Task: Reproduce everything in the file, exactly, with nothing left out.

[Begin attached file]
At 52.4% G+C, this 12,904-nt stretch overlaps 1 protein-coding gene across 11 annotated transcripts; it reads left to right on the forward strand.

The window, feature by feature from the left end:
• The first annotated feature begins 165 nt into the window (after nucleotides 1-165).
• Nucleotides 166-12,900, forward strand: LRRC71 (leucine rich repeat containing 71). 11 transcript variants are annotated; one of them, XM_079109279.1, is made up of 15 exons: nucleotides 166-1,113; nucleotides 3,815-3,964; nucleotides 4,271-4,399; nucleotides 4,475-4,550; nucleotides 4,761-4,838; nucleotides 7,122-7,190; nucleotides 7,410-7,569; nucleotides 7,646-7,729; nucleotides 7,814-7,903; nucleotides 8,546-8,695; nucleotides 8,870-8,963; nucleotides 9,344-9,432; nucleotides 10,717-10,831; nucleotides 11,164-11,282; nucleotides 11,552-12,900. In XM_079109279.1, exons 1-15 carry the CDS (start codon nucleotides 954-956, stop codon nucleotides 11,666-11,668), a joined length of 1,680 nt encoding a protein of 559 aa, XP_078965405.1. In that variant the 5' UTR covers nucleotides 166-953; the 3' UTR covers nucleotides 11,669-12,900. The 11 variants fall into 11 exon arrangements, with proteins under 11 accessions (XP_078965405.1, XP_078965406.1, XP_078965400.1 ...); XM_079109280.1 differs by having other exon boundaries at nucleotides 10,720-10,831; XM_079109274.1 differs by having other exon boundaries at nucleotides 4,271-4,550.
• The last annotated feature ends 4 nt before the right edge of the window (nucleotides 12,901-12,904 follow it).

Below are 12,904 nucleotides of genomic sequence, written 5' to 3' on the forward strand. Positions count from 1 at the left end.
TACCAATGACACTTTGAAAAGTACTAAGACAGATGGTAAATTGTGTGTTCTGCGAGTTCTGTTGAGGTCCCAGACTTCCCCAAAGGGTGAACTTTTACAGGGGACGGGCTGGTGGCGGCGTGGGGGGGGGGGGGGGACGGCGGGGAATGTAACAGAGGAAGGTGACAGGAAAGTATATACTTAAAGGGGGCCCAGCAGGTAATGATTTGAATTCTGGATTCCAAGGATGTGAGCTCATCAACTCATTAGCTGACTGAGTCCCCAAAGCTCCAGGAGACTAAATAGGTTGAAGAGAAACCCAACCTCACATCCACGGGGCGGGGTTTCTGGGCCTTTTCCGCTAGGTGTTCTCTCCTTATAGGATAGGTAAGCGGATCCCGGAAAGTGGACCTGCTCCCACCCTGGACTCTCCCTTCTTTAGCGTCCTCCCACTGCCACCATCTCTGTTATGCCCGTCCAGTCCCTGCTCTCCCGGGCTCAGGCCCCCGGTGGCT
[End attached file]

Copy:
At 52.4% G+C, this 12,904-nt stretch overlaps 1 protein-coding gene across 11 annotated transcripts; it reads left to right on the forward strand.

The window, feature by feature from the left end:
• The first annotated feature begins 165 nt into the window (after nucleotides 1-165).
• Nucleotides 166-12,900, forward strand: LRRC71 (leucine rich repeat containing 71). 11 transcript variants are annotated; one of them, XM_079109279.1, is made up of 15 exons: nucleotides 166-1,113; nucleotides 3,815-3,964; nucleotides 4,271-4,399; nucleotides 4,475-4,550; nucleotides 4,761-4,838; nucleotides 7,122-7,190; nucleotides 7,410-7,569; nucleotides 7,646-7,729; nucleotides 7,814-7,903; nucleotides 8,546-8,695; nucleotides 8,870-8,963; nucleotides 9,344-9,432; nucleotides 10,717-10,831; nucleotides 11,164-11,282; nucleotides 11,552-12,900. In XM_079109279.1, exons 1-15 carry the CDS (start codon nucleotides 954-956, stop codon nucleotides 11,666-11,668), a joined length of 1,680 nt encoding a protein of 559 aa, XP_078965405.1. In that variant the 5' UTR covers nucleotides 166-953; the 3' UTR covers nucleotides 11,669-12,900. The 11 variants fall into 11 exon arrangements, with proteins under 11 accessions (XP_078965405.1, XP_078965406.1, XP_078965400.1 ...); XM_079109280.1 differs by having other exon boundaries at nucleotides 10,720-10,831; XM_079109274.1 differs by having other exon boundaries at nucleotides 4,271-4,550.
• The last annotated feature ends 4 nt before the right edge of the window (nucleotides 12,901-12,904 follow it).

Below are 12,904 nucleotides of genomic sequence, written 5' to 3' on the forward strand. Positions count from 1 at the left end.
TACCAATGACACTTTGAAAAGTACTAAGACAGATGGTAAATTGTGTGTTCTGCGAGTTCTGTTGAGGTCCCAGACTTCCCCAAAGGGTGAACTTTTACAGGGGACGGGCTGGTGGCGGCGTGGGGGGGGGGGGGGGACGGCGGGGAATGTAACAGAGGAAGGTGACAGGAAAGTATATACTTAAAGGGGGCCCAGCAGGTAATGATTTGAATTCTGGATTCCAAGGATGTGAGCTCATCAACTCATTAGCTGACTGAGTCCCCAAAGCTCCAGGAGACTAAATAGGTTGAAGAGAAACCCAACCTCACATCCACGGGGCGGGGTTTCTGGGCCTTTTCCGCTAGGTGTTCTCTCCTTATAGGATAGGTAAGCGGATCCCGGAAAGTGGACCTGCTCCCACCCTGGACTCTCCCTTCTTTAGCGTCCTCCCACTGCCACCATCTCTGTTATGCCCGTCCAGTCCCTGCTCTCCCGGGCTCAGGCCCCCGGTGGCT